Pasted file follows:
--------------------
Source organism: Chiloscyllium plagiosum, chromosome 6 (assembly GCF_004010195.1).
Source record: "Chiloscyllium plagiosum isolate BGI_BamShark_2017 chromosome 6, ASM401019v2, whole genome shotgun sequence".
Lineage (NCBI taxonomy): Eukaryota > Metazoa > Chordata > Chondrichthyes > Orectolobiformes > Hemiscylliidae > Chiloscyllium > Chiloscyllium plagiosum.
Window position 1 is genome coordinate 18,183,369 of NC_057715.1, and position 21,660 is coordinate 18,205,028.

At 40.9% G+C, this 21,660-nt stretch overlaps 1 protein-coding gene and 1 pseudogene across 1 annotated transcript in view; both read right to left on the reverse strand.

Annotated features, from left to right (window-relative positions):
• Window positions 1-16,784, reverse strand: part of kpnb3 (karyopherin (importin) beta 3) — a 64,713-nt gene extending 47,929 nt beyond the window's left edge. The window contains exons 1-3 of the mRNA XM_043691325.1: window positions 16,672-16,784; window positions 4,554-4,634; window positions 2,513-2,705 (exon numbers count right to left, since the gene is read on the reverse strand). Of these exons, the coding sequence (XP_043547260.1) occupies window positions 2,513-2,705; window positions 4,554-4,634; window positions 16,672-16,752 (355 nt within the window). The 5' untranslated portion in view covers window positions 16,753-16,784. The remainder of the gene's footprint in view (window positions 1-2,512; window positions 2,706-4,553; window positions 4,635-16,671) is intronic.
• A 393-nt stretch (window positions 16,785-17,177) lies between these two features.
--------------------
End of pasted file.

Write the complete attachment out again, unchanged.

Source organism: Chiloscyllium plagiosum, chromosome 6 (assembly GCF_004010195.1).
Source record: "Chiloscyllium plagiosum isolate BGI_BamShark_2017 chromosome 6, ASM401019v2, whole genome shotgun sequence".
Lineage (NCBI taxonomy): Eukaryota > Metazoa > Chordata > Chondrichthyes > Orectolobiformes > Hemiscylliidae > Chiloscyllium > Chiloscyllium plagiosum.
Window position 1 is genome coordinate 18,183,369 of NC_057715.1, and position 21,660 is coordinate 18,205,028.

At 40.9% G+C, this 21,660-nt stretch overlaps 1 protein-coding gene and 1 pseudogene across 1 annotated transcript in view; both read right to left on the reverse strand.

Annotated features, from left to right (window-relative positions):
• Window positions 1-16,784, reverse strand: part of kpnb3 (karyopherin (importin) beta 3) — a 64,713-nt gene extending 47,929 nt beyond the window's left edge. The window contains exons 1-3 of the mRNA XM_043691325.1: window positions 16,672-16,784; window positions 4,554-4,634; window positions 2,513-2,705 (exon numbers count right to left, since the gene is read on the reverse strand). Of these exons, the coding sequence (XP_043547260.1) occupies window positions 2,513-2,705; window positions 4,554-4,634; window positions 16,672-16,752 (355 nt within the window). The 5' untranslated portion in view covers window positions 16,753-16,784. The remainder of the gene's footprint in view (window positions 1-2,512; window positions 2,706-4,553; window positions 4,635-16,671) is intronic.
• A 393-nt stretch (window positions 16,785-17,177) lies between these two features.